Summary of The Metropolis and Mental Life by George Simmel

Summary of The Metropolis and Mental Life by George Simmel

German sociologist George Simmel published one of the masterpieces on city life and mental effects, The Metropolis and Mental Life, in the year 1903. Let us go through its brief summary.

Summary of The Metropolis and Mental Life by George Simmel

Talking about the summary of “The Metropolis and Mental Life”, in the beginning, Simmel asks how the social environment shapes the internal psychology of individuals residing in it. For him, society is not a reality that exists external to the individual; it rather exists through ‘forms of sociation’ which individuals internalize.

Though Simmel refers to ‘unconscious’, his psychology is pre-Freudian; the idea of conscious intellect as a shield protecting the organism from stimuli is one he shares with Henry Bergson and other late 19th century psychologists.

The peculiar thing about Simmel is that he universalizes ‘metropolitan man’, without considering distinctions of class or gender or zones. Moreover, he also universalizes ‘the metropolis’ without showing the differences between different types of cities.

According to George Simmel, the deepest problems of modern life arise from the individual’s awareness to preserve the autonomy and individuality of his existence amid the overwhelming social forces, historical heritage, external culture, and the technique of life. Simmel asserts that the psychological basis of the metropolitan individuality consists in the intensification of nervous stimulation.

According to Fredrick Nietzsche, the full development of the individual is conditioned by the most ruthless struggle of individuals.

The human mind is stimulated by the differences between a momentary impression and the one which preceded it, so man is a ‘differentiating creature’ in Simmel’s words. The metropolis demands of a man a different amount of consciousness than does the rural life. In rural life, the rhythm of life and sensory mental imagery flow more slowly, more evenly, and more habitually.

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In contrast, the metropolitan type of man develops an organ protecting him against the threatening currents and discrepancies of his external environment which would uproot him. Metropolitan man reacts with the head instead of the heart.

Simmel claims that metropolis has always been the seat of the money economy. He says the money economy and the dominance of the intellect are intrinsically connected. Money is concerned only with exchange value, it reduces all quality and individuality to: How much? Only the objective measurable achievement is of interest.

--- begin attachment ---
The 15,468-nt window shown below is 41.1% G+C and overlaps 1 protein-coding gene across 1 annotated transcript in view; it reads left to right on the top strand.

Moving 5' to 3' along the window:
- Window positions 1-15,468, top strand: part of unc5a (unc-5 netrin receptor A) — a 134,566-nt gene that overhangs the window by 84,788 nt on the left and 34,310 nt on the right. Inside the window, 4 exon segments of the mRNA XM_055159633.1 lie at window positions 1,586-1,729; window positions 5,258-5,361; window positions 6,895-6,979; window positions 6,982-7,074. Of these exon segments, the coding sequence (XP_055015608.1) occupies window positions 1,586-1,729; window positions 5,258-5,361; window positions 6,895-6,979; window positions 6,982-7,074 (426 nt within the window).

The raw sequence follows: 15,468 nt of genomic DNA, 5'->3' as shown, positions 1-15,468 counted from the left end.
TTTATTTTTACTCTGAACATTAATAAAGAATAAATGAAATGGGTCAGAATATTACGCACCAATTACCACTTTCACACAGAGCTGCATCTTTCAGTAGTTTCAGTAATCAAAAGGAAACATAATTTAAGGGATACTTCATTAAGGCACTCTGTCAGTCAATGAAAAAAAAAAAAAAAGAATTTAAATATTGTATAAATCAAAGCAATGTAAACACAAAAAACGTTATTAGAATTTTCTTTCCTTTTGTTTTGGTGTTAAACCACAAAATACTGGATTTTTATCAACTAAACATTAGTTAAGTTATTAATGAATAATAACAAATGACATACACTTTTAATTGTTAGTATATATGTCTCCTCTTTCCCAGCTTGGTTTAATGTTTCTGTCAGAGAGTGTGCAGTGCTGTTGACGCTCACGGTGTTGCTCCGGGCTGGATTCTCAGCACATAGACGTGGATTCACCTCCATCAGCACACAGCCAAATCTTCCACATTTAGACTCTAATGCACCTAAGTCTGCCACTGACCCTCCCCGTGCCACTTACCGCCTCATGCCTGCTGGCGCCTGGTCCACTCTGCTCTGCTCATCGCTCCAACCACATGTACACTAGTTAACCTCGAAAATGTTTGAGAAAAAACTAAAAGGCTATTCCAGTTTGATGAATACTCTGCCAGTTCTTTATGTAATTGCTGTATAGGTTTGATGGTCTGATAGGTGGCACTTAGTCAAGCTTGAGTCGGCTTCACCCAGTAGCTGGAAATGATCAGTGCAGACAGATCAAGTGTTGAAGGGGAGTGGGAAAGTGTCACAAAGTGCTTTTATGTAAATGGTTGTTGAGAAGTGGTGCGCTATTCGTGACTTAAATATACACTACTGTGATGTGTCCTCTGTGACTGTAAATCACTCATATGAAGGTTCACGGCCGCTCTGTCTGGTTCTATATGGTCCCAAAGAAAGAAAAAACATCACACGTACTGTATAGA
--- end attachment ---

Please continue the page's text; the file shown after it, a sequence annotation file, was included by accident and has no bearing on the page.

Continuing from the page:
Simmel further asserts the money economy has displaced the last survivals of domestic production and the direct barter of goods. The modern mind has become more and more calculating.

Only the money economy has filled the day of so many people with weighing, calculating, with a reduction of qualitative values to quantitative ones. Moreover, the technique of metropolitan life is unimaginable without the most punctual integration fo all activities and mutual relations into a stable and impersonal time schedule.

Punctuality, calculability, exactness are forced upon the metropolitan life. The ‘blase’ attitude mostly results from the rapidly changing and closely compressed contrasting stimulation of nerves.

A life in boundless pursuit of pleasure makes one ‘blase’ because it agitates the nerves to their strongest reactivity for such a long time that they finally stop reacting. However, stupid people who are not intellectually alive are, by and large, not blase.

According to Simmel, the essence of the blase attitude consists in the blunting of discrimination. The meaning and differing values of things are experienced as insubstantial. For the blase person, no one object is more preferable than another.

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As a matter of fact, money irreparably hollows out the core of things, their individuality, their specific value, and their incomparability. Hence, the mental attitude of metropolitans toward each other is reserved.

That is how the summary of The Metropolis and Mental Life is concluded. I hope you got some knowledge of the topic. If you have something to add or tell, please feel free to leave your ideas below in comment section.


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